Of course Jesus had peace. He didn’t have kids.

Picture this. My wife and I and our five sons skipping, yes skipping, hand in hand singing hymns on the way to church. Can you believe it? Okay, this is not even close to our reality. But is that a good thing or a bad thing? Of all the aspects of our faith, the most challenging and confounding is addressing our children’s faith or the lack of it. Only our own faith matters more to us. When the kids are very young it is wonderful. You sing and pray with them and they are content. Some are blessed with a special grace and merge relatively peacefully into the Christian walk. But many reject or rebel — just like their parents did. Or worse, they comply just to please you and not God.

Sure, anyone can be full of grace when they don’t have sick and screaming kids hanging all over them. Healing leprosy is child’s play compared to navigating the hormonal battle field of a 15 year old. Sometimes I wish Jesus had been a father and also that his example as a parent found its way into the Bible. Wouldn’t that be great?

When his kid threweth a temper tantrum, the Son of Man dealteth with it in this manner…

When his pre-teen suffereth anguish the Nazarene thusly handled it…

When his adolescent experimenteth with alcohol, cigarettes, drugs, the opposite sex, dangerous behavior, etc… God’s Son spoketh thusly…

Some of the most powerful temptations appear when it comes to our kids developing a relationship with Christ. Often it is a strong desire to control the outcome. Or maybe apathy appears disguised as a false humility. Perhaps we don’t want them to suffer the trials of the Christian walk (ouch… tough one). Either way we want so dearly for it to turn out all right yet it is so completely out of our control. We are neither the owners nor the givers of Gods’ grace.

As difficult as it may be, I know when my children reject, or appear to reject, the faith that I have to let it go. My Issac must be placed upon the altar in adoration. My example must be sufficient. Then, when they discover Jesus on their own, it will be all theirs and not some distorted by-product of my will.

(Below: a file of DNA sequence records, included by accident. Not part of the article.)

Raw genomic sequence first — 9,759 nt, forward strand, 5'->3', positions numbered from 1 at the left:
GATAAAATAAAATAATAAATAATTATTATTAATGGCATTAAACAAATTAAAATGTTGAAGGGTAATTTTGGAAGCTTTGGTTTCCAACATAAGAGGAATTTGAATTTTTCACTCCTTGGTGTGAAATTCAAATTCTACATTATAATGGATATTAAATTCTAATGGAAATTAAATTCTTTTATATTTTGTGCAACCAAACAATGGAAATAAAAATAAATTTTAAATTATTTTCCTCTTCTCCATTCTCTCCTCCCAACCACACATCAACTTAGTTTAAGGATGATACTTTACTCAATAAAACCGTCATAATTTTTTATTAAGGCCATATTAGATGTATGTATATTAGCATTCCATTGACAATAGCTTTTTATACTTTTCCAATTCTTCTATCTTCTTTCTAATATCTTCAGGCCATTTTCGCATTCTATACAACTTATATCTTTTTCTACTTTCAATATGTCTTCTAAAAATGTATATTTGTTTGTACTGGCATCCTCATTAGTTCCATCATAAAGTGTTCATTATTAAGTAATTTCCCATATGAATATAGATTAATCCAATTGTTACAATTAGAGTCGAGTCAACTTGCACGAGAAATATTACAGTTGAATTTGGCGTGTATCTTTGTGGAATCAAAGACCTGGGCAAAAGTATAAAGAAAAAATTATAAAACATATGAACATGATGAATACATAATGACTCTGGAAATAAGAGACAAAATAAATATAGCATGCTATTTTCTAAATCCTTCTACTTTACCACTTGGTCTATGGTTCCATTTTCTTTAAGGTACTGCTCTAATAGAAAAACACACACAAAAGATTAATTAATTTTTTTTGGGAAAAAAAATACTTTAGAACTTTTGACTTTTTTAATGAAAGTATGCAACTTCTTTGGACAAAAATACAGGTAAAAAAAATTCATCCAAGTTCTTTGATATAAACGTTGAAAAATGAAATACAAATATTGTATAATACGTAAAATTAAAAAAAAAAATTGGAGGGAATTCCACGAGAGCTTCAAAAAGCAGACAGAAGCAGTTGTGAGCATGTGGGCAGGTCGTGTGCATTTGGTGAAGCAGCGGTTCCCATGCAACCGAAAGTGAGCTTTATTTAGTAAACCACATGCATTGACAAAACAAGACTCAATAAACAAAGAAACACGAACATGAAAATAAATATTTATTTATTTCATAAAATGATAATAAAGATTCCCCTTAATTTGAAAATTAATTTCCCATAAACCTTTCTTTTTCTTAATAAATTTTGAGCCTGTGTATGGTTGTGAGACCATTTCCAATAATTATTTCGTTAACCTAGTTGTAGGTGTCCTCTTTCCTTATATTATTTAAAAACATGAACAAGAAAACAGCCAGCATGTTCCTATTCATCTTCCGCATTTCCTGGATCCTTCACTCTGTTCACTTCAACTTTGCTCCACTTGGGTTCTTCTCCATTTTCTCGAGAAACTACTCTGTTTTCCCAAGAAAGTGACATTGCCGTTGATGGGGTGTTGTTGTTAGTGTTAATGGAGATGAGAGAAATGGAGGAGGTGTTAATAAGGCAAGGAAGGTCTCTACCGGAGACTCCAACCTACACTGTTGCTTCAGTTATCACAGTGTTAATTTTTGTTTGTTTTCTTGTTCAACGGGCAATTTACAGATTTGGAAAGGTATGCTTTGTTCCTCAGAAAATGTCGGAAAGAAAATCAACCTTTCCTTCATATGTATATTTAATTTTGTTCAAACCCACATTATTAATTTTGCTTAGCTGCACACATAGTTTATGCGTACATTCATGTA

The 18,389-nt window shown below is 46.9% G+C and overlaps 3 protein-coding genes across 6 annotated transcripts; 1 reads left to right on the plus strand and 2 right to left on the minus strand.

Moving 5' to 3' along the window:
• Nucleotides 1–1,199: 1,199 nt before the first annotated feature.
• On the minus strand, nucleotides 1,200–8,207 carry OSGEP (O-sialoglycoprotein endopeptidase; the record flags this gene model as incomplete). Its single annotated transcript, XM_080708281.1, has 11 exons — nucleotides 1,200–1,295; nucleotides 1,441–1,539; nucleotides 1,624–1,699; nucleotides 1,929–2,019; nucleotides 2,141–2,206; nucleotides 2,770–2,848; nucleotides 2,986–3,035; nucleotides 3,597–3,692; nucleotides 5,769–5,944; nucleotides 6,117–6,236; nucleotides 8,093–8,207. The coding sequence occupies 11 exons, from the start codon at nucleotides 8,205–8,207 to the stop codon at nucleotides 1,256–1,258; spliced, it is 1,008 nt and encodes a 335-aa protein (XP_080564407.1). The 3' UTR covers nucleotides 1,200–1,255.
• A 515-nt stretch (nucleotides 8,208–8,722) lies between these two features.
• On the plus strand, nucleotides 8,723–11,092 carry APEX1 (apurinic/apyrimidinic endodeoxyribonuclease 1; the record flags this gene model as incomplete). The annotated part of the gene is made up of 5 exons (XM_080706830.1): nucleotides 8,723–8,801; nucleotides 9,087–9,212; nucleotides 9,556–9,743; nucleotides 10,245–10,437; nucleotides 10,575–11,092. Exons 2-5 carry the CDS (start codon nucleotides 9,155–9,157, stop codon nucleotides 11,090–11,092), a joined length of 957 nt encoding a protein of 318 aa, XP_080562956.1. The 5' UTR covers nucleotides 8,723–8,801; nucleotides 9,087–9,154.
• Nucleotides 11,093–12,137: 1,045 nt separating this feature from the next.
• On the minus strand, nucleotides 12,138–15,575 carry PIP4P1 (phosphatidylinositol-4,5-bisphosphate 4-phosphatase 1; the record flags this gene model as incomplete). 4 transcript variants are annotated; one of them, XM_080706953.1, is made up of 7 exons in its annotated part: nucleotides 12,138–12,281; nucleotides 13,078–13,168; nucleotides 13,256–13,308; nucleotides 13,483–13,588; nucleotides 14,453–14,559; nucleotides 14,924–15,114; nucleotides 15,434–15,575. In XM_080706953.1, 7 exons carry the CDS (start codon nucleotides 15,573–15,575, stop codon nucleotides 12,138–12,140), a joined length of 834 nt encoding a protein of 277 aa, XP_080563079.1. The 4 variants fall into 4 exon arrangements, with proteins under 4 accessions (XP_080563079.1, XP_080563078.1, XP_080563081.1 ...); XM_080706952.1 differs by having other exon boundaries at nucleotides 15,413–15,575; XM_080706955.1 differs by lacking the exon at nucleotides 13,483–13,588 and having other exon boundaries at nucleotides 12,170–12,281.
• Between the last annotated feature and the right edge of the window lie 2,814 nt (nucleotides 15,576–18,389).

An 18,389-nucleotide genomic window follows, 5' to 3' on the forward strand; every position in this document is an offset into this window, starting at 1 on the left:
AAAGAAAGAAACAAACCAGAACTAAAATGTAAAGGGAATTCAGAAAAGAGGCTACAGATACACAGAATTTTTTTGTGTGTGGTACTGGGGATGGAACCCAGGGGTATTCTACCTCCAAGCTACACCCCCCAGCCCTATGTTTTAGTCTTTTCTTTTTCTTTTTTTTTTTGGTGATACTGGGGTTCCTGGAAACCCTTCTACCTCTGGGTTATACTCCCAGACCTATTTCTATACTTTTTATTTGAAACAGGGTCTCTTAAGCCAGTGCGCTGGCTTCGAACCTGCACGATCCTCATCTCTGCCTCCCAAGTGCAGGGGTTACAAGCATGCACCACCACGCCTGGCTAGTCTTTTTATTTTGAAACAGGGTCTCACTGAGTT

So we don’t have “Jesus the parent”, but we do have a fatherly example. A Father who gave us his most prized possession. A Father who gave us everything, and we are his children. How infinitely patient he was with me. How merciful and tender was his healing grace. He always had time for me and he always was there. I never even came close to the limit of his forgiveness even though I tried. And in this interplay of being God’s child and being a father I discover little by little the answers. He answers all my questions and all my fears.

9 comments on “Of course Jesus had peace. He didn’t have kids.

  1. Naphtali says:

    Vince, this is absolutely your best post! love it!

  2. Tammy says:

    Rough to read, Vince, as I have had a struggle in the past year with my own kids renouncing their faith. Part of it makes so much sense to me because I have had a really bad 5 years with my church, personally and they have experienced it along with me. Part of it makes sense in that the ages they are at are the ages that one explores and questions and needs to grow in ways that do pose questions of the faith. Part of it makes no sense to me, though. It is yet another parenting/Christian growth lesson I have been/am trying to learn. Sad to experience, yet at the same time we have to give it all to God and have faith that He’ll handle it for us. And carefully consider what acting out of Love means when it comes to parenting.
    I wish I could look into the future sometimes…you know? But of course, I can’t so I have to look at myself and give myself a talking to as though I am my own wiser, elder. Giving myself advice. Sort of like you have done for yourself, and for us!
    Thank you for sharing your thoughts and your walk with your readers. Peace be with you.

    • Vince Chough says:

      Tammy… I write it easier than I do it. It does help to write about it though. It sinks in a little deeper. In the midst of the struggle though, I often lose my center. But I know where to find it, and hopefully my children will follow that example when the time comes. Thank you so much for accompanying me. Grace and blessings.

  3. Well said, Vince. Talk about true love as a parent…giving your only son to the world to die for all of the not-so-great stuff we all do as people. Wow. Doesn’t get any more powerful than that. Great post, my friend. Hope you are well.

  4. granbee says:

    The more often we take God’s hand as our Father, the more we can touch our children (and grandchildren) with love, wisdom, and understanding.

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